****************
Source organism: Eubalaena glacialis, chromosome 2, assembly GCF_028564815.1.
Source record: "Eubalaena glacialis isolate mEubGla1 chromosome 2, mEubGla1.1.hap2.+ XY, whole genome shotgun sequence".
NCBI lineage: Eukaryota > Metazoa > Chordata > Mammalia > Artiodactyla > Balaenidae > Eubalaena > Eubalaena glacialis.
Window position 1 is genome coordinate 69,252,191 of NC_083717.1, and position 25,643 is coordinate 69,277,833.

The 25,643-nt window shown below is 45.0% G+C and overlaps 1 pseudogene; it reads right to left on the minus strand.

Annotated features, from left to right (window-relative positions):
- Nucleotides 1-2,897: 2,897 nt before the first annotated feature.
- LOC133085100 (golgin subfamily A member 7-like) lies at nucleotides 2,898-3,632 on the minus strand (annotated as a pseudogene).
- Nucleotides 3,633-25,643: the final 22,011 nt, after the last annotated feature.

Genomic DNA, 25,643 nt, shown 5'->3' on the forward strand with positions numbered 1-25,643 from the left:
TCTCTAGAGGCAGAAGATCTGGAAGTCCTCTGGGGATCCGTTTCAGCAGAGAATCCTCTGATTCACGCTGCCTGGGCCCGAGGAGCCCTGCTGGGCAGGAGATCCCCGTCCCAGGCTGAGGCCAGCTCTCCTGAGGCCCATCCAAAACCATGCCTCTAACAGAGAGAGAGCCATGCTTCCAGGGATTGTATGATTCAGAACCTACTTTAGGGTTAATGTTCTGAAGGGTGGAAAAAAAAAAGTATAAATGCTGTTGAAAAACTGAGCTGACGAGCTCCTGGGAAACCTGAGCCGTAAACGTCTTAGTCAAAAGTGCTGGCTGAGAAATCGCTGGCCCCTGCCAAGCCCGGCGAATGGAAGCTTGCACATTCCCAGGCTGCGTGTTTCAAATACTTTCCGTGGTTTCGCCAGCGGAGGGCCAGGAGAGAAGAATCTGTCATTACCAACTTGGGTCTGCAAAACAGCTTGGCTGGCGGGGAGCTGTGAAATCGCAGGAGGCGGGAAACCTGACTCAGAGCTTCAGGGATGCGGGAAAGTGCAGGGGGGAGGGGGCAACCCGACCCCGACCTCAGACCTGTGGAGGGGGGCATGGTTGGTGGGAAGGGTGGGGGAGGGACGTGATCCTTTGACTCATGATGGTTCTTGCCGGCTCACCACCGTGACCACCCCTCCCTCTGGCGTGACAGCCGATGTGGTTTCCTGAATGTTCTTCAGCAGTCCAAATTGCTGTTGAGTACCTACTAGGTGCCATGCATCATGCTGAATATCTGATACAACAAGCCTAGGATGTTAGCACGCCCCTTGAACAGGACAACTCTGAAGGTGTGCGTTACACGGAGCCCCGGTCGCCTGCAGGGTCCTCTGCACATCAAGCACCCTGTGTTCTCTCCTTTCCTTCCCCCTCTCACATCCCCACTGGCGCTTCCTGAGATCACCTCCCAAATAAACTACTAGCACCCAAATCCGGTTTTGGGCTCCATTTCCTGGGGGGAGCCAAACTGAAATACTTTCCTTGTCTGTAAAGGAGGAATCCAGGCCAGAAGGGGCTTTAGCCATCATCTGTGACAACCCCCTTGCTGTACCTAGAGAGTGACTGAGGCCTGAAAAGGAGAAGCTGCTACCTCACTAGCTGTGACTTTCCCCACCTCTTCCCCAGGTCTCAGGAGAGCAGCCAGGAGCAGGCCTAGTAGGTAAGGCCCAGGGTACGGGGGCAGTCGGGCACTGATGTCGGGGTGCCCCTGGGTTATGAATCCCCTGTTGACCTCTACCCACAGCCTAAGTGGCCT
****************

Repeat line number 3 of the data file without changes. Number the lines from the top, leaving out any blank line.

NCBI lineage: Eukaryota > Metazoa > Chordata > Mammalia > Artiodactyla > Balaenidae > Eubalaena > Eubalaena glacialis.